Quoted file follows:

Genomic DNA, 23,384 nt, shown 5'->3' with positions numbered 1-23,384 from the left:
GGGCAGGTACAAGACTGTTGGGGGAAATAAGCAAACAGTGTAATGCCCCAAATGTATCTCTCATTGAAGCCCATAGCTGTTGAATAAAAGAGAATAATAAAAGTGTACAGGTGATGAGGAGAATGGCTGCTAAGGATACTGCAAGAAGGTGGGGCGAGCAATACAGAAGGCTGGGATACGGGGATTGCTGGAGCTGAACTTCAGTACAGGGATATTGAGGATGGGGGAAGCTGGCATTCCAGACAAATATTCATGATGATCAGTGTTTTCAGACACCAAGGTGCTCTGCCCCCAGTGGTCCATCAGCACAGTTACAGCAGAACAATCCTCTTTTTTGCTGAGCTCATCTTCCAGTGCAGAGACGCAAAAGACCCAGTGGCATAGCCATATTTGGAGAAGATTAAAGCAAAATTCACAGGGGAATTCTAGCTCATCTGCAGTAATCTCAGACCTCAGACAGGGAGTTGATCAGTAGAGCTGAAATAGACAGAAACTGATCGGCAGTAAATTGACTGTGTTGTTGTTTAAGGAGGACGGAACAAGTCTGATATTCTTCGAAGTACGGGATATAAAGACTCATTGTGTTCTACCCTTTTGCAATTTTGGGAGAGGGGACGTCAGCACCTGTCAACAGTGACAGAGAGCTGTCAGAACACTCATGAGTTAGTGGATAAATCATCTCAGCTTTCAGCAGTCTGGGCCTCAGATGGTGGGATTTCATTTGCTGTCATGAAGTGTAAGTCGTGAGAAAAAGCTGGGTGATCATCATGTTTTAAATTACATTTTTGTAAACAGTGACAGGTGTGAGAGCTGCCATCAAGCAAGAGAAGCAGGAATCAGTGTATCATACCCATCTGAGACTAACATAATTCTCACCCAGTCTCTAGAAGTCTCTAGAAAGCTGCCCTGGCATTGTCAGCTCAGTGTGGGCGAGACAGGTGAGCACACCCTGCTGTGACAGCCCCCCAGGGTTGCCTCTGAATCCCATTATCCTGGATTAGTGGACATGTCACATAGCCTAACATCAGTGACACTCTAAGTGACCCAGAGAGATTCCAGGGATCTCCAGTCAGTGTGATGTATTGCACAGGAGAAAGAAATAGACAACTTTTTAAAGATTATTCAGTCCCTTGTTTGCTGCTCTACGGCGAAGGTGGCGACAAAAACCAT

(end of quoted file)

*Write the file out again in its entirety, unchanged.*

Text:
Genomic DNA, 23,384 nt, shown 5'->3' with positions numbered 1-23,384 from the left:
GGGCAGGTACAAGACTGTTGGGGGAAATAAGCAAACAGTGTAATGCCCCAAATGTATCTCTCATTGAAGCCCATAGCTGTTGAATAAAAGAGAATAATAAAAGTGTACAGGTGATGAGGAGAATGGCTGCTAAGGATACTGCAAGAAGGTGGGGCGAGCAATACAGAAGGCTGGGATACGGGGATTGCTGGAGCTGAACTTCAGTACAGGGATATTGAGGATGGGGGAAGCTGGCATTCCAGACAAATATTCATGATGATCAGTGTTTTCAGACACCAAGGTGCTCTGCCCCCAGTGGTCCATCAGCACAGTTACAGCAGAACAATCCTCTTTTTTGCTGAGCTCATCTTCCAGTGCAGAGACGCAAAAGACCCAGTGGCATAGCCATATTTGGAGAAGATTAAAGCAAAATTCACAGGGGAATTCTAGCTCATCTGCAGTAATCTCAGACCTCAGACAGGGAGTTGATCAGTAGAGCTGAAATAGACAGAAACTGATCGGCAGTAAATTGACTGTGTTGTTGTTTAAGGAGGACGGAACAAGTCTGATATTCTTCGAAGTACGGGATATAAAGACTCATTGTGTTCTACCCTTTTGCAATTTTGGGAGAGGGGACGTCAGCACCTGTCAACAGTGACAGAGAGCTGTCAGAACACTCATGAGTTAGTGGATAAATCATCTCAGCTTTCAGCAGTCTGGGCCTCAGATGGTGGGATTTCATTTGCTGTCATGAAGTGTAAGTCGTGAGAAAAAGCTGGGTGATCATCATGTTTTAAATTACATTTTTGTAAACAGTGACAGGTGTGAGAGCTGCCATCAAGCAAGAGAAGCAGGAATCAGTGTATCATACCCATCTGAGACTAACATAATTCTCACCCAGTCTCTAGAAGTCTCTAGAAAGCTGCCCTGGCATTGTCAGCTCAGTGTGGGCGAGACAGGTGAGCACACCCTGCTGTGACAGCCCCCCAGGGTTGCCTCTGAATCCCATTATCCTGGATTAGTGGACATGTCACATAGCCTAACATCAGTGACACTCTAAGTGACCCAGAGAGATTCCAGGGATCTCCAGTCAGTGTGATGTATTGCACAGGAGAAAGAAATAGACAACTTTTTAAAGATTATTCAGTCCCTTGTTTGCTGCTCTACGGCGAAGGTGGCGACAAAAACCAT